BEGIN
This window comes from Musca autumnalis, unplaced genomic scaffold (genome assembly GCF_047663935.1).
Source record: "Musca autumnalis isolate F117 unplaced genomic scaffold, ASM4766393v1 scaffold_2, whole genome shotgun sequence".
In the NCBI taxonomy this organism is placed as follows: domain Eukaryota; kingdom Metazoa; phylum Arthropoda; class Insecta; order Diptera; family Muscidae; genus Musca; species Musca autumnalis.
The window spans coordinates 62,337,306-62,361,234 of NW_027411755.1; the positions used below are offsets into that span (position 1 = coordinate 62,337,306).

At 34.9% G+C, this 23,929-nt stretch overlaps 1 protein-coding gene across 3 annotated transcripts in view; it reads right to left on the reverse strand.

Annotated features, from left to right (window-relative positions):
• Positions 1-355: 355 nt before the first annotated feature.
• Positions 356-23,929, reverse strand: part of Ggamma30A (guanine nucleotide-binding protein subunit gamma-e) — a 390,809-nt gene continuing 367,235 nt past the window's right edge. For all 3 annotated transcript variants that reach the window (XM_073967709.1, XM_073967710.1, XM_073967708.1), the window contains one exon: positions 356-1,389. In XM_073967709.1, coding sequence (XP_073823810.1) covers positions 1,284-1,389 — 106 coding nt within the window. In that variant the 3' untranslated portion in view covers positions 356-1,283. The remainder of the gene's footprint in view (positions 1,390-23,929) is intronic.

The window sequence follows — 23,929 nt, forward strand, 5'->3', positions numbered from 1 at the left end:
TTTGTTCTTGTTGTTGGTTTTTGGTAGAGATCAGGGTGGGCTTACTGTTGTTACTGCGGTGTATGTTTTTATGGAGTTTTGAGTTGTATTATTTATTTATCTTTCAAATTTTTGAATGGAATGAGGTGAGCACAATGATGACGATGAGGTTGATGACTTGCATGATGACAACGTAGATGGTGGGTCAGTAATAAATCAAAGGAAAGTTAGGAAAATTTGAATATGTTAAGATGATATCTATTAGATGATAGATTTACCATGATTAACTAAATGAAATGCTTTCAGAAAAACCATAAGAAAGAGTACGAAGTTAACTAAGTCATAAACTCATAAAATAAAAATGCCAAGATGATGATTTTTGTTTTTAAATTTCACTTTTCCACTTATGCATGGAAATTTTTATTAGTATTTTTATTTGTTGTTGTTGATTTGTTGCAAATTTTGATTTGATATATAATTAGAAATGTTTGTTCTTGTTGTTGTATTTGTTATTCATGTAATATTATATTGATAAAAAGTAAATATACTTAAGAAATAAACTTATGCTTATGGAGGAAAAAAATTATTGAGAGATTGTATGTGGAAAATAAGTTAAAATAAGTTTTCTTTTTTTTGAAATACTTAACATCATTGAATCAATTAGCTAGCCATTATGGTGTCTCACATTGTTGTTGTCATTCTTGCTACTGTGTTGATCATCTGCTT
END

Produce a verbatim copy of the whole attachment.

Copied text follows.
This window comes from Musca autumnalis, unplaced genomic scaffold (genome assembly GCF_047663935.1).
Source record: "Musca autumnalis isolate F117 unplaced genomic scaffold, ASM4766393v1 scaffold_2, whole genome shotgun sequence".
In the NCBI taxonomy this organism is placed as follows: domain Eukaryota; kingdom Metazoa; phylum Arthropoda; class Insecta; order Diptera; family Muscidae; genus Musca; species Musca autumnalis.
The window spans coordinates 62,337,306-62,361,234 of NW_027411755.1; the positions used below are offsets into that span (position 1 = coordinate 62,337,306).

At 34.9% G+C, this 23,929-nt stretch overlaps 1 protein-coding gene across 3 annotated transcripts in view; it reads right to left on the reverse strand.

Annotated features, from left to right (window-relative positions):
• Positions 1-355: 355 nt before the first annotated feature.
• Positions 356-23,929, reverse strand: part of Ggamma30A (guanine nucleotide-binding protein subunit gamma-e) — a 390,809-nt gene continuing 367,235 nt past the window's right edge. For all 3 annotated transcript variants that reach the window (XM_073967709.1, XM_073967710.1, XM_073967708.1), the window contains one exon: positions 356-1,389. In XM_073967709.1, coding sequence (XP_073823810.1) covers positions 1,284-1,389 — 106 coding nt within the window. In that variant the 3' untranslated portion in view covers positions 356-1,283. The remainder of the gene's footprint in view (positions 1,390-23,929) is intronic.

The window sequence follows — 23,929 nt, forward strand, 5'->3', positions numbered from 1 at the left end:
TTTGTTCTTGTTGTTGGTTTTTGGTAGAGATCAGGGTGGGCTTACTGTTGTTACTGCGGTGTATGTTTTTATGGAGTTTTGAGTTGTATTATTTATTTATCTTTCAAATTTTTGAATGGAATGAGGTGAGCACAATGATGACGATGAGGTTGATGACTTGCATGATGACAACGTAGATGGTGGGTCAGTAATAAATCAAAGGAAAGTTAGGAAAATTTGAATATGTTAAGATGATATCTATTAGATGATAGATTTACCATGATTAACTAAATGAAATGCTTTCAGAAAAACCATAAGAAAGAGTACGAAGTTAACTAAGTCATAAACTCATAAAATAAAAATGCCAAGATGATGATTTTTGTTTTTAAATTTCACTTTTCCACTTATGCATGGAAATTTTTATTAGTATTTTTATTTGTTGTTGTTGATTTGTTGCAAATTTTGATTTGATATATAATTAGAAATGTTTGTTCTTGTTGTTGTATTTGTTATTCATGTAATATTATATTGATAAAAAGTAAATATACTTAAGAAATAAACTTATGCTTATGGAGGAAAAAAATTATTGAGAGATTGTATGTGGAAAATAAGTTAAAATAAGTTTTCTTTTTTTTGAAATACTTAACATCATTGAATCAATTAGCTAGCCATTATGGTGTCTCACATTGTTGTTGTCATTCTTGCTACTGTGTTGATCATCTGCTT